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The Next-Generation Airport

As Air Travel Rebounds, Airports Are Evolving To Do More With Less

BY Wendy Hageman, Nathan Sims and Abigail Zarate
Whether redesigning an existing space or creating an entirely new airport, key stakeholders must collaborate to develop innovative solutions that prioritize the travel experience and focus on long-term efficiencies.

Among businesses affected by the COVID-19 pandemic, airports and the aviation industry have emerged among the most heavily impacted. Yet, as passengers take to the skies, airports are expected to enhance the passenger experience by minimizing congestion, streamlining wait times, and improving hygiene and safety standards.

Many of these challenges are not new. Security bottlenecks and lengthy boarding procedures have been stress-inducing experiences for decades. Add today’s intensified measures around safe travel, and passengers often endure further delays and increased stress.

Fortunately, digital and technological tools can help improve a passenger’s journey from start to finish. As airports couple these tools with freshly designed spaces, flexible environments can emerge that allow for innovation and efficient space planning for airlines and airports.

 

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Among businesses affected by the COVID-19 pandemic, airports and the aviation industry have emerged among the most heavily impacted. Yet, as passengers take to the skies, airports are expected to enhance the passenger experience by minimizing congestion, streamlining wait times, and improving hygiene and safety standards.

Many of these challenges are not new. Security bottlenecks and lengthy boarding procedures have been stress-inducing experiences for decades. Add today’s intensified measures around safe travel, and passengers often endure further delays and increased stress.

Fortunately, digital and technological tools can help improve a passenger’s journey from start to finish. As airports couple these tools with freshly designed spaces, flexible environments can emerge that allow for innovation and efficient space planning for airlines and airports.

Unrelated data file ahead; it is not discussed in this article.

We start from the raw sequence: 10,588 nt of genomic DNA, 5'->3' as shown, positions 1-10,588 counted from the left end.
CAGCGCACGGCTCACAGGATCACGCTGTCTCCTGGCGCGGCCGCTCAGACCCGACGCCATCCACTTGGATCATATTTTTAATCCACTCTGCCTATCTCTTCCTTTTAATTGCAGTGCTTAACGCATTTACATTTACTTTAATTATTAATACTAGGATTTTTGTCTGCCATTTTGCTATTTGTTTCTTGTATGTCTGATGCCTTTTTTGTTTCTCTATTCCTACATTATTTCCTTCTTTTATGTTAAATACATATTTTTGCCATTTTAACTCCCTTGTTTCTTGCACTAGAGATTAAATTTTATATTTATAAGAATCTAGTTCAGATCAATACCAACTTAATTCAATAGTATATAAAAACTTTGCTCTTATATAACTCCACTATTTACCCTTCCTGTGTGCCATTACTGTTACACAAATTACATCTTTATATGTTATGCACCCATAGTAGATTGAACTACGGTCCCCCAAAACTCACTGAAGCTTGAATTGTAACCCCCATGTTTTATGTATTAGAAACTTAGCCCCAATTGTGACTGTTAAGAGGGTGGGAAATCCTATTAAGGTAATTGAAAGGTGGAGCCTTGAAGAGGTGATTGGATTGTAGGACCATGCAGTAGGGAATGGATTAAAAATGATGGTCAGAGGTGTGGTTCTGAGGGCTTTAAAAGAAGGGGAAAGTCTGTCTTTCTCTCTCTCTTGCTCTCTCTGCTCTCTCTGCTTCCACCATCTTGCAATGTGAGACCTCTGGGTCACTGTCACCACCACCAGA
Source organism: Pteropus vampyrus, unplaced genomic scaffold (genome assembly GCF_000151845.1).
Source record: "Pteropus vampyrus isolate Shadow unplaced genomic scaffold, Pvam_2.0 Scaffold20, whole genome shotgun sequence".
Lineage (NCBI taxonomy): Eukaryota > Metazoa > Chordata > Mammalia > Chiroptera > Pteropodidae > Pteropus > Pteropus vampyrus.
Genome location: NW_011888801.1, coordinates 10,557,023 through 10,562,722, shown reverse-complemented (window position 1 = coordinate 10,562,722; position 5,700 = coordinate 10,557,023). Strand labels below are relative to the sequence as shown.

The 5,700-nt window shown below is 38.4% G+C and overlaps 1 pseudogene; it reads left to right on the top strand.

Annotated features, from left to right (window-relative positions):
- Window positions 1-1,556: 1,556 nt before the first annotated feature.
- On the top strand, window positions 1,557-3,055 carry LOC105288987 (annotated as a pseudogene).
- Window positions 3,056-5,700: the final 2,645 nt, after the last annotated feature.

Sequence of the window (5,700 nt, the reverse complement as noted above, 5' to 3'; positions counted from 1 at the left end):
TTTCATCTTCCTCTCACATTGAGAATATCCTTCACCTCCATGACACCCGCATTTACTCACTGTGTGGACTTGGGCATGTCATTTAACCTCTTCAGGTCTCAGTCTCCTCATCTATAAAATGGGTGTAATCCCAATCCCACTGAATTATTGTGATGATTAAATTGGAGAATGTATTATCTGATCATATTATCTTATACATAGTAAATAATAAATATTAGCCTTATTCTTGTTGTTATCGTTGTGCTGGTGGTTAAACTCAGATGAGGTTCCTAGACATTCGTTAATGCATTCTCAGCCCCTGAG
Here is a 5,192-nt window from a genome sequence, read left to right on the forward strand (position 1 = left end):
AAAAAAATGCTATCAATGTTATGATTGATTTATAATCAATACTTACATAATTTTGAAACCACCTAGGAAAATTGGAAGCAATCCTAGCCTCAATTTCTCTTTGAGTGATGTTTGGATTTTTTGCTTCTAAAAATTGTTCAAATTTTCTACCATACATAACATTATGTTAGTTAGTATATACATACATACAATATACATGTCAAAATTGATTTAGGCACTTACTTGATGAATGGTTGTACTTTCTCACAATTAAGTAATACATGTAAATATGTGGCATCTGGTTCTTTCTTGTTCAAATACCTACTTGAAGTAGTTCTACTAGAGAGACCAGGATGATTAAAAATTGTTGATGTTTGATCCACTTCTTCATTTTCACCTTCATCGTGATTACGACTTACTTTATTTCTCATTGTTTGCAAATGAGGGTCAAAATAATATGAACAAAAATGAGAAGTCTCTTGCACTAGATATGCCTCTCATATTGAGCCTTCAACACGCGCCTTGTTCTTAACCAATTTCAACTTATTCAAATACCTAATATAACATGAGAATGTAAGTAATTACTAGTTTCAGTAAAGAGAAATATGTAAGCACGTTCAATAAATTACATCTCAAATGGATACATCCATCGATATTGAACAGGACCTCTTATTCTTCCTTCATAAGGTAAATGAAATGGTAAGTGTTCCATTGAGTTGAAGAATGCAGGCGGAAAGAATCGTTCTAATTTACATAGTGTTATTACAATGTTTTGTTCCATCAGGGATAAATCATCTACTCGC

Gate Hold Areas and Counters

Most airports use signage to designate specific holding areas for individual gates. Some congestion can be relieved by adopting open floor plans that combine or eliminate such areas. In fact, some airports are already transforming such bottlenecks with a fluid mix of restaurant, shopping and device docking spaces.

Digital communication, meanwhile, makes it unnecessary for passengers to sit directly at their gate as they await their flight. Instead, passengers can sit where space is available, relying on an app notification from their airline to advise them when to make their way to the gate for boarding. Online ordering technologies also make it possible for passengers to order concessions from wherever they can comfortably find a seat. Using location-based services, vendors can dispatch automated guided vehicles to deliver orders to passengers awaiting departure.

To help maintain social distancing — even in years following the pandemic — seating will likely become more dispersed throughout the airport. This can enable airports to deploy plexiglass dividers and other cocooning techniques if extra protection is required. It also allows for passengers to have a bit of personal space while navigating to their destination.

Security Screening

As airlines evolve to handle most check-in functions virtually, today’s ticketing areas could become tomorrow’s passenger lounges, complete with dining and shopping options, where passengers can relax before heading to the security screening area.